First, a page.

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Sangam in Conversation: Marginality, Power & Representation

Merindah Donnelly and Priya Srinivasan

13 March 2021
1—4pm AEST

Online via Zoom
Bookings essential


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This discussion will focus on the intersections of rights, representation and power by marginal voices from 3 intersecting perspectives: First Nations artists in Australia, marginal artists in India and South Asian Australian artists who are minorities living on unceded land.

Join us as they explore how power is contested, how voices can be reimagined and bodies re-represented on different sites and lands.

Facilitators: Merindah Donnelly and Priya Srinivasan
Panelists: Marilyn Miller, Yashoda Thakore, Brahma Prakash and Urmimala Sarkar


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Merindah Donnelly is a mother, partner and proud Wiradjuri woman living in Meanjin, Queensland as a guest on Turrbul and Yuggera homelands and is currently Executive Producer BlakDance. Merindah has worked in Market Development at the Australia Council for the Arts and as producer for major Australian Indigenous performance gatherings. Merindah sits on the First Nations advisory group for Australian Performing Arts Market, is part of Global First Nations networks internationally and recently completed a Masters in Cultural Leadership at NIDA. Merindah is also a curator at Brisbane Festival. 

Marilyn Miller  is a director/choreographer of Kukuyalanji/Waanyi heritage who was born in Cairns and spent most of her performance Career in Sydney. As a young professional dancer Marilyn toured extensively with both Aboriginal Islander Dance Theatre-the Company and Bangarra. Breaking her foot onstage, at the age of 33, saw her move from performing to gaining a Business Degree, to Arts Management. Fast-track to 2019, back in Cairns, Marilyn has collaborated with fellow dancer Fiona Wirrer-George forming Dark Cheri, exploring different dance genres … think Murri’s meet Motown. Preparing Ground will be Marilyn’s long-awaited opportunity with like-skilled First Nations female dancers.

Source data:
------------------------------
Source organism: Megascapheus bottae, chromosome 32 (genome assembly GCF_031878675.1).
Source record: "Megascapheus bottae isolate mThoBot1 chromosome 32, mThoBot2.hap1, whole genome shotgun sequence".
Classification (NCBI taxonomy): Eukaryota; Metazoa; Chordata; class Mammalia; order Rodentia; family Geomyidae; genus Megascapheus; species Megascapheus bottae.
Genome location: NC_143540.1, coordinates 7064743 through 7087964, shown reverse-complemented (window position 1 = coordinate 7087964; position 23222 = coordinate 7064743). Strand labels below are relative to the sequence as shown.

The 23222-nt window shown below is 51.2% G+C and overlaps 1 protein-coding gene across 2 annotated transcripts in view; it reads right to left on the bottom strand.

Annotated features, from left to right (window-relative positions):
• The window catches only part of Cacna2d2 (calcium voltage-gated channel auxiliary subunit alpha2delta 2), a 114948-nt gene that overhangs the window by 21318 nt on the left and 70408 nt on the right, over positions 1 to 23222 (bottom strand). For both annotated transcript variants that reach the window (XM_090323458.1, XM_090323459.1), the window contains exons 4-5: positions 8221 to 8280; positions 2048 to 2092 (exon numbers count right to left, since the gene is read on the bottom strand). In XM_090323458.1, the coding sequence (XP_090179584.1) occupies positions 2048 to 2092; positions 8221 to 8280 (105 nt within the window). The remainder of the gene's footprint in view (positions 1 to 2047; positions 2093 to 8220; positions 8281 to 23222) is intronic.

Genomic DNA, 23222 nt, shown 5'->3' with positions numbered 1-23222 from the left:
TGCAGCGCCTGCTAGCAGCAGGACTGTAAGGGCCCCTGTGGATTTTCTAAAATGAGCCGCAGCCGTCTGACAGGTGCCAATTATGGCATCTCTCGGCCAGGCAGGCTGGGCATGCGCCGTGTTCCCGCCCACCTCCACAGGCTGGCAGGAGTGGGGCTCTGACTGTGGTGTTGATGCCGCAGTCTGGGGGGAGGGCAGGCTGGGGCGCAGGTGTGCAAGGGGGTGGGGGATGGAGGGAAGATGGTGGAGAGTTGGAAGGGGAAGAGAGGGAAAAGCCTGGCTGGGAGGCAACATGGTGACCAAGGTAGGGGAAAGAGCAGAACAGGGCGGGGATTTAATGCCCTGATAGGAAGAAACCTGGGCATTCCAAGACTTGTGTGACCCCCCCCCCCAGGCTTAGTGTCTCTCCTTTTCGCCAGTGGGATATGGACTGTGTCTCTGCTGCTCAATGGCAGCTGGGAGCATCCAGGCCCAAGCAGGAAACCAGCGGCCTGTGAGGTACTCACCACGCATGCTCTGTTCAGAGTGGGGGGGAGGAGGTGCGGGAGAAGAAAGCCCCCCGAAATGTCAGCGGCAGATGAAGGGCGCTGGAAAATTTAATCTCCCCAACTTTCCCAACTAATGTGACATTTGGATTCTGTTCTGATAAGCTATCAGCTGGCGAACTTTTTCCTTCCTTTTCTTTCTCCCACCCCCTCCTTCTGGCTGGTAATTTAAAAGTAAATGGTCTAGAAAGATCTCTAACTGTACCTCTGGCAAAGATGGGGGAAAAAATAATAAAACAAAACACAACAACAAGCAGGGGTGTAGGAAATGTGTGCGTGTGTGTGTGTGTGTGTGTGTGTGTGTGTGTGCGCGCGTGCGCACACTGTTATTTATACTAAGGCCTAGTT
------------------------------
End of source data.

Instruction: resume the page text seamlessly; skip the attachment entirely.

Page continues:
Associate Prof. Urmimala Sarkar Munsi, teaches at the School of Arts and Aesthetics, Jawaharlal Nehru University, New Delhi. She is trained as a dancer/ choreographer at the Uday Shankar India Culture Centre, under Smt. Amala Shankar. Her forthcoming monograph “Uday Shankar and his Transcultural Experiments” is being published by  Palgrave. Her continued work is on Sexual violence and designing of survival processes through tools available in dance. She is a Visiting Faculty for Tata Institute of Social Sciences and Kolkata Sanved’s Certificate Course of Dance and Movement therapy. Her recent project was “Crisis of Democracy and Cultural Trauma” funded by Melon Foundation.